In a large room of a warehouse, countless cardboard boxes sit on the floor and along the walls, overflowing with televisions, computer monitors, wire, and various computer components. An adjoining room has bales of compressed pieces of plastic stacked three and four bundles high that look as if they're ready for the junkyard.

These are a few of the things inside the Waste Commission of Scott County's new Electronic Demanufacturing Facility, part of a government program that is going to provide residents and businesses with a new way to dispose of their unwanted electronic equipment.

The Electronic Demanufacturing Facility (EDF) will become Iowa's first publicly owned regional collection and demanufacturing facility when it opens its doors to the public on Saturday. It is located at 1048 East 59th Street in Davenport.

There are some private companies in Iowa that deal with electronic waste (e-waste), said Waste Commission Director Kathy Morris. "The difference between their facilities and ours is that we are owned by a government agency, not a private business," she said. Morris said the final equipment test for the facility is scheduled for Wednesday, November 2.

The Waste Commission built the EDF in an effort to divert and reclaim as much e-waste and toxic material from the landfill as possible.

"Right now, there aren't any laws that say it is illegal for residents to put e-waste in the landfill," said Morris, who oversees the Scott County landfill. But "if we do see an electronic item in a load of waste at the scale or at the tipping face [where the garbage is actually dumped], we pull it out and get it in the proper place for demanufacturing."

It is currently illegal for businesses to dispose of electronic waste in landfills. The EDF allows businesses to save money, Morris said, because the current market rate for businesses to demanufacture a computer is approximately $25, and that doesn't include shipping costs.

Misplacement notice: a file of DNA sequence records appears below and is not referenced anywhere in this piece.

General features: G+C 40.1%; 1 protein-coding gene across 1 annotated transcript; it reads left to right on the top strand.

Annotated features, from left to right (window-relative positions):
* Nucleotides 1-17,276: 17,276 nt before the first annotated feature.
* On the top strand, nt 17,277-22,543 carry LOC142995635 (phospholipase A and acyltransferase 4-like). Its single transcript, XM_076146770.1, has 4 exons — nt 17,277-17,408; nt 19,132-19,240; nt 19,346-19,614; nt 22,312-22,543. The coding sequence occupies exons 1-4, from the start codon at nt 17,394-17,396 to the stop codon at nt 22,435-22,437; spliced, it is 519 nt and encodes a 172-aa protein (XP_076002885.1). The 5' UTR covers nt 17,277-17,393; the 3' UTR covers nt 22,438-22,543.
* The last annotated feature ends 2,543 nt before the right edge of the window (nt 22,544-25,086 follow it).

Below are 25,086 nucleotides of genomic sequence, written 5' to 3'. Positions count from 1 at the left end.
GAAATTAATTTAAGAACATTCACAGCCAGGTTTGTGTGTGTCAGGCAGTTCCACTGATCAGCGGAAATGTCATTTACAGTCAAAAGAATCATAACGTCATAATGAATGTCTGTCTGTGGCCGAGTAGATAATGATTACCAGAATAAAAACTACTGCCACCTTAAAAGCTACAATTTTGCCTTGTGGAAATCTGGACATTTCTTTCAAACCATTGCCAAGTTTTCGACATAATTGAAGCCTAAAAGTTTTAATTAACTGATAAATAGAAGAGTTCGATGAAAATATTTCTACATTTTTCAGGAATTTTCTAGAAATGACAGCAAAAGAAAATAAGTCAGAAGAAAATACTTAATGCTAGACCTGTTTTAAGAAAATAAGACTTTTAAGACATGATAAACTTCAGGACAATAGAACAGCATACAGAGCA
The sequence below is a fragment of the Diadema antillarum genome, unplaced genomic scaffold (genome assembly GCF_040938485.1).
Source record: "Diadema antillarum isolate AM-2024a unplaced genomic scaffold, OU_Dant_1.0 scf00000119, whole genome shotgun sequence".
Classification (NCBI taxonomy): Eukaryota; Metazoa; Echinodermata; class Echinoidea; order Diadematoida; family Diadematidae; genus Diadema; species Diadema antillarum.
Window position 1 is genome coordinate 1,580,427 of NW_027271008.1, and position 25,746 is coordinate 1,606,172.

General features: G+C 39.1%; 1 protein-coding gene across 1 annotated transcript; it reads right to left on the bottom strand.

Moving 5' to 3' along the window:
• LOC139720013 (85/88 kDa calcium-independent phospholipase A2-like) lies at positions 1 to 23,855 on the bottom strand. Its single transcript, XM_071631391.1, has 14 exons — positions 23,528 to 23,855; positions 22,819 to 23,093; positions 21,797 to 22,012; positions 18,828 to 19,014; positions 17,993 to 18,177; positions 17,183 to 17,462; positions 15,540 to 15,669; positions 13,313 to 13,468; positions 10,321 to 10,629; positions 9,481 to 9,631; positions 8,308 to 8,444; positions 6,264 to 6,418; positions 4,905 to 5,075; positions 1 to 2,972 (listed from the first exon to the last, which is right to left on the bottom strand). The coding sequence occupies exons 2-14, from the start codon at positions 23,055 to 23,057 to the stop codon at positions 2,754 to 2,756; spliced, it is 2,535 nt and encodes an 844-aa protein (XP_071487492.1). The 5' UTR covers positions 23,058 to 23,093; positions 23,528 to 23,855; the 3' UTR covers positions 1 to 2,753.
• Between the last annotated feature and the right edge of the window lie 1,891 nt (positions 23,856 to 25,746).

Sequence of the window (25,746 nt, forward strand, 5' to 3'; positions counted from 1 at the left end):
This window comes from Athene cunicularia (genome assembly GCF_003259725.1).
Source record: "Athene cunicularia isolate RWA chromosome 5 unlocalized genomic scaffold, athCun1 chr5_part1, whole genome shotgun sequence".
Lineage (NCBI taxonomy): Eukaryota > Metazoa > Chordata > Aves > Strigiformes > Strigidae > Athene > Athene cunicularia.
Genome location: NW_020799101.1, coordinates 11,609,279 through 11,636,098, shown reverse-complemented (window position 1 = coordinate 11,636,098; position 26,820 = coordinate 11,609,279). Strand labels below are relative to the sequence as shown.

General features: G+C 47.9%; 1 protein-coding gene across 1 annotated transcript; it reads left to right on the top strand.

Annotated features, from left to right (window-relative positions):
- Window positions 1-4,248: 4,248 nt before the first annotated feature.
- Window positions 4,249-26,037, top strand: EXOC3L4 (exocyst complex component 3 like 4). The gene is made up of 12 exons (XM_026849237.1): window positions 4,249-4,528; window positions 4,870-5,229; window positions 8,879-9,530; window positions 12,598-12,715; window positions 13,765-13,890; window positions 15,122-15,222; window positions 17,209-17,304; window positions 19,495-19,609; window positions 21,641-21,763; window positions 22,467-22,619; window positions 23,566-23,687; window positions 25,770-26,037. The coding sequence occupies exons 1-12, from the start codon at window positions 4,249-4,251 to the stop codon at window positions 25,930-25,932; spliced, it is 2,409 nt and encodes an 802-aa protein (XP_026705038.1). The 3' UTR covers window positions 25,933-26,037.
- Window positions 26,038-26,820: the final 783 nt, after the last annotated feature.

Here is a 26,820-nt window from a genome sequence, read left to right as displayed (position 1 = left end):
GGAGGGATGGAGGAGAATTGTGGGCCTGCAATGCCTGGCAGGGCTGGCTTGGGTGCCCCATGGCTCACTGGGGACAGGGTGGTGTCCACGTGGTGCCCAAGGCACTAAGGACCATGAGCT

According to Keith Krambeck, special waste coordinator for Waste Commission of Scott County, the new facility will process approximately 500 tons (more than 47,000 items) of electronic waste each year. "This will not only save space, but also reduce the toxicity in the landfills," he said.

E-waste can be anything with a circuit board or cathode ray tube (CRT). Some examples include computer monitors and CPUs, televisions, VCRs, adding machines, CD players, video-game equipment, calculators, cassette players, cell phones, digital cameras, printers, scanners, and radios.

Such items contain environmentally hazardous chemicals such as lead, mercury, cadmium, nickel, chromium, lithium, and PCBs, which have been known to cause asthmatic bronchitis, brain damage, and damage to the central and peripheral nervous systems.

"Even though this [e-waste] is only 3 to 5 percent of the municipal waste stream, it's potentially the most toxic," Morris said.

The total cost to build and purchase the equipment for the EDF was $1.9 million. The Iowa Department of Natural Resources gave the commission a $75,000 grant and a $420,000 zero-interest loan. The rest was raised through existing tipping or user fees from the commission's Area Recycling Center and Household Hazardous Material programs.